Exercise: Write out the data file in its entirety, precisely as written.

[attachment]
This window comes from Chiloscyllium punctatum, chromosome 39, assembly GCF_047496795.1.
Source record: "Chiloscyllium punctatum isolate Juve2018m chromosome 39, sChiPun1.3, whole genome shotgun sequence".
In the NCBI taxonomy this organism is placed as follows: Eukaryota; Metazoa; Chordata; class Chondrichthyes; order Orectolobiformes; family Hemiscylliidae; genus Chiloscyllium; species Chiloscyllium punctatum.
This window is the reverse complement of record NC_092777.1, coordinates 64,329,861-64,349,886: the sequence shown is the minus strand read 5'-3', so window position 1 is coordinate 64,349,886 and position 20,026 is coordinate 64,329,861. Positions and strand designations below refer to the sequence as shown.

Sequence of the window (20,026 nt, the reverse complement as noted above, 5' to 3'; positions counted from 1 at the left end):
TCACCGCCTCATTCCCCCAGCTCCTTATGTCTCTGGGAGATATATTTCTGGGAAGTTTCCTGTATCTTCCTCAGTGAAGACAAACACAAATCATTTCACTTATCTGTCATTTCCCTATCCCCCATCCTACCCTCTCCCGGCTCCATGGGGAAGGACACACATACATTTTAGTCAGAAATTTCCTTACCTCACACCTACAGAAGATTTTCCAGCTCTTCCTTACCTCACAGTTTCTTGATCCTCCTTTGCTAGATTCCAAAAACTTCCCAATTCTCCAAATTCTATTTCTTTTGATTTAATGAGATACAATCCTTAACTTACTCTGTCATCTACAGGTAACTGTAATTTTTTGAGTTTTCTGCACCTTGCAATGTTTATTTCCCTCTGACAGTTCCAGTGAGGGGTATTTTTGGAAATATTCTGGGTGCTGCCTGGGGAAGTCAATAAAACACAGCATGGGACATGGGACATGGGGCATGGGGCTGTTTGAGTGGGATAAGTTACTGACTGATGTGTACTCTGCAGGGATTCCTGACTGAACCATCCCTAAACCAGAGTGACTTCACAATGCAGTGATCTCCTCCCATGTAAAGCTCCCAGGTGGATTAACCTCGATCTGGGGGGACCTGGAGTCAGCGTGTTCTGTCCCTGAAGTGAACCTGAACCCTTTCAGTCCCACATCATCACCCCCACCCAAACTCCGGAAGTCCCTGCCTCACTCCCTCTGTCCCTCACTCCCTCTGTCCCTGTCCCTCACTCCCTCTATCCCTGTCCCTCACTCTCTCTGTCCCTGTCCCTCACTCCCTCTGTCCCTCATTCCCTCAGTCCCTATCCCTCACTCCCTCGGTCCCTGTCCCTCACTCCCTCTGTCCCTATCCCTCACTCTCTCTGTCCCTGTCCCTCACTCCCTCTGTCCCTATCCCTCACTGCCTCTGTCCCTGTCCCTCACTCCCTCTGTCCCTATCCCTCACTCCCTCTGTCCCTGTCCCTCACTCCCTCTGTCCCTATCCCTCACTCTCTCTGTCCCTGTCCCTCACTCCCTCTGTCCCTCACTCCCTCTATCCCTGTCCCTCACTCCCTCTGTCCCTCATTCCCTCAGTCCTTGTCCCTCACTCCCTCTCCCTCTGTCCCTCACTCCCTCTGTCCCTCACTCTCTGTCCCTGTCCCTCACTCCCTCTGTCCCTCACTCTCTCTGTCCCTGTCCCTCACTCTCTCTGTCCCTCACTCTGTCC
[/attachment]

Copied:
This window comes from Chiloscyllium punctatum, chromosome 39, assembly GCF_047496795.1.
Source record: "Chiloscyllium punctatum isolate Juve2018m chromosome 39, sChiPun1.3, whole genome shotgun sequence".
In the NCBI taxonomy this organism is placed as follows: Eukaryota; Metazoa; Chordata; class Chondrichthyes; order Orectolobiformes; family Hemiscylliidae; genus Chiloscyllium; species Chiloscyllium punctatum.
This window is the reverse complement of record NC_092777.1, coordinates 64,329,861-64,349,886: the sequence shown is the minus strand read 5'-3', so window position 1 is coordinate 64,349,886 and position 20,026 is coordinate 64,329,861. Positions and strand designations below refer to the sequence as shown.

Sequence of the window (20,026 nt, the reverse complement as noted above, 5' to 3'; positions counted from 1 at the left end):
TCACCGCCTCATTCCCCCAGCTCCTTATGTCTCTGGGAGATATATTTCTGGGAAGTTTCCTGTATCTTCCTCAGTGAAGACAAACACAAATCATTTCACTTATCTGTCATTTCCCTATCCCCCATCCTACCCTCTCCCGGCTCCATGGGGAAGGACACACATACATTTTAGTCAGAAATTTCCTTACCTCACACCTACAGAAGATTTTCCAGCTCTTCCTTACCTCACAGTTTCTTGATCCTCCTTTGCTAGATTCCAAAAACTTCCCAATTCTCCAAATTCTATTTCTTTTGATTTAATGAGATACAATCCTTAACTTACTCTGTCATCTACAGGTAACTGTAATTTTTTGAGTTTTCTGCACCTTGCAATGTTTATTTCCCTCTGACAGTTCCAGTGAGGGGTATTTTTGGAAATATTCTGGGTGCTGCCTGGGGAAGTCAATAAAACACAGCATGGGACATGGGACATGGGGCATGGGGCTGTTTGAGTGGGATAAGTTACTGACTGATGTGTACTCTGCAGGGATTCCTGACTGAACCATCCCTAAACCAGAGTGACTTCACAATGCAGTGATCTCCTCCCATGTAAAGCTCCCAGGTGGATTAACCTCGATCTGGGGGGACCTGGAGTCAGCGTGTTCTGTCCCTGAAGTGAACCTGAACCCTTTCAGTCCCACATCATCACCCCCACCCAAACTCCGGAAGTCCCTGCCTCACTCCCTCTGTCCCTCACTCCCTCTGTCCCTGTCCCTCACTCCCTCTATCCCTGTCCCTCACTCTCTCTGTCCCTGTCCCTCACTCCCTCTGTCCCTCATTCCCTCAGTCCCTATCCCTCACTCCCTCGGTCCCTGTCCCTCACTCCCTCTGTCCCTATCCCTCACTCTCTCTGTCCCTGTCCCTCACTCCCTCTGTCCCTATCCCTCACTGCCTCTGTCCCTGTCCCTCACTCCCTCTGTCCCTATCCCTCACTCCCTCTGTCCCTGTCCCTCACTCCCTCTGTCCCTATCCCTCACTCTCTCTGTCCCTGTCCCTCACTCCCTCTGTCCCTCACTCCCTCTATCCCTGTCCCTCACTCCCTCTGTCCCTCATTCCCTCAGTCCTTGTCCCTCACTCCCTCTCCCTCTGTCCCTCACTCCCTCTGTCCCTCACTCTCTGTCCCTGTCCCTCACTCCCTCTGTCCCTCACTCTCTCTGTCCCTGTCCCTCACTCTCTCTGTCCCTCACTCTGTCC